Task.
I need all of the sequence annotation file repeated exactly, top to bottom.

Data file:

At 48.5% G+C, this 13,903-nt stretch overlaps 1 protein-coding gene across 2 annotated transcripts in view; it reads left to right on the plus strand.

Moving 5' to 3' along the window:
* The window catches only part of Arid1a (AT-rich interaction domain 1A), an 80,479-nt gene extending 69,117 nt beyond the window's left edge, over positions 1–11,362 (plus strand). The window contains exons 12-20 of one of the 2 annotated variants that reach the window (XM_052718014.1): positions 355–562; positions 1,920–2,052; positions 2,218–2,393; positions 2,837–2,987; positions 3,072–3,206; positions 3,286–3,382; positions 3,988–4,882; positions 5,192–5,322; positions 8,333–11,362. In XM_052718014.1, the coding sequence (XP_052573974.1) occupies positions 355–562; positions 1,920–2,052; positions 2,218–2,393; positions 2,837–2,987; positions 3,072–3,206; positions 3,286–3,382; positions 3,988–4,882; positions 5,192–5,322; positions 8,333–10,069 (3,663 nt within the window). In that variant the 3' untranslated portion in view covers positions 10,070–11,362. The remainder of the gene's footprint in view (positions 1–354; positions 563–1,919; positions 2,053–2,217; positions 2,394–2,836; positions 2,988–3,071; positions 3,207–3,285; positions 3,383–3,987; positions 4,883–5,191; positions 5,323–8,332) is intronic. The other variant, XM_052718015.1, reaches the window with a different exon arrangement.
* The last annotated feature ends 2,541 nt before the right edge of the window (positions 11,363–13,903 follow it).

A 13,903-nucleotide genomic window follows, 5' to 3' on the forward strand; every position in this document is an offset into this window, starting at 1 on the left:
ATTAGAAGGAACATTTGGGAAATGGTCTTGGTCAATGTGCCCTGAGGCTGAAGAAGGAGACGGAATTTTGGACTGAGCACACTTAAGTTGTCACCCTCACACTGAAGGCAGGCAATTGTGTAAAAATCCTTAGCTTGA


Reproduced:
At 48.5% G+C, this 13,903-nt stretch overlaps 1 protein-coding gene across 2 annotated transcripts in view; it reads left to right on the plus strand.

Moving 5' to 3' along the window:
* The window catches only part of Arid1a (AT-rich interaction domain 1A), an 80,479-nt gene extending 69,117 nt beyond the window's left edge, over positions 1–11,362 (plus strand). The window contains exons 12-20 of one of the 2 annotated variants that reach the window (XM_052718014.1): positions 355–562; positions 1,920–2,052; positions 2,218–2,393; positions 2,837–2,987; positions 3,072–3,206; positions 3,286–3,382; positions 3,988–4,882; positions 5,192–5,322; positions 8,333–11,362. In XM_052718014.1, the coding sequence (XP_052573974.1) occupies positions 355–562; positions 1,920–2,052; positions 2,218–2,393; positions 2,837–2,987; positions 3,072–3,206; positions 3,286–3,382; positions 3,988–4,882; positions 5,192–5,322; positions 8,333–10,069 (3,663 nt within the window). In that variant the 3' untranslated portion in view covers positions 10,070–11,362. The remainder of the gene's footprint in view (positions 1–354; positions 563–1,919; positions 2,053–2,217; positions 2,394–2,836; positions 2,988–3,071; positions 3,207–3,285; positions 3,383–3,987; positions 4,883–5,191; positions 5,323–8,332) is intronic. The other variant, XM_052718015.1, reaches the window with a different exon arrangement.
* The last annotated feature ends 2,541 nt before the right edge of the window (positions 11,363–13,903 follow it).

A 13,903-nucleotide genomic window follows, 5' to 3' on the forward strand; every position in this document is an offset into this window, starting at 1 on the left:
ATTAGAAGGAACATTTGGGAAATGGTCTTGGTCAATGTGCCCTGAGGCTGAAGAAGGAGACGGAATTTTGGACTGAGCACACTTAAGTTGTCACCCTCACACTGAAGGCAGGCAATTGTGTAAAAATCCTTAGCTTGA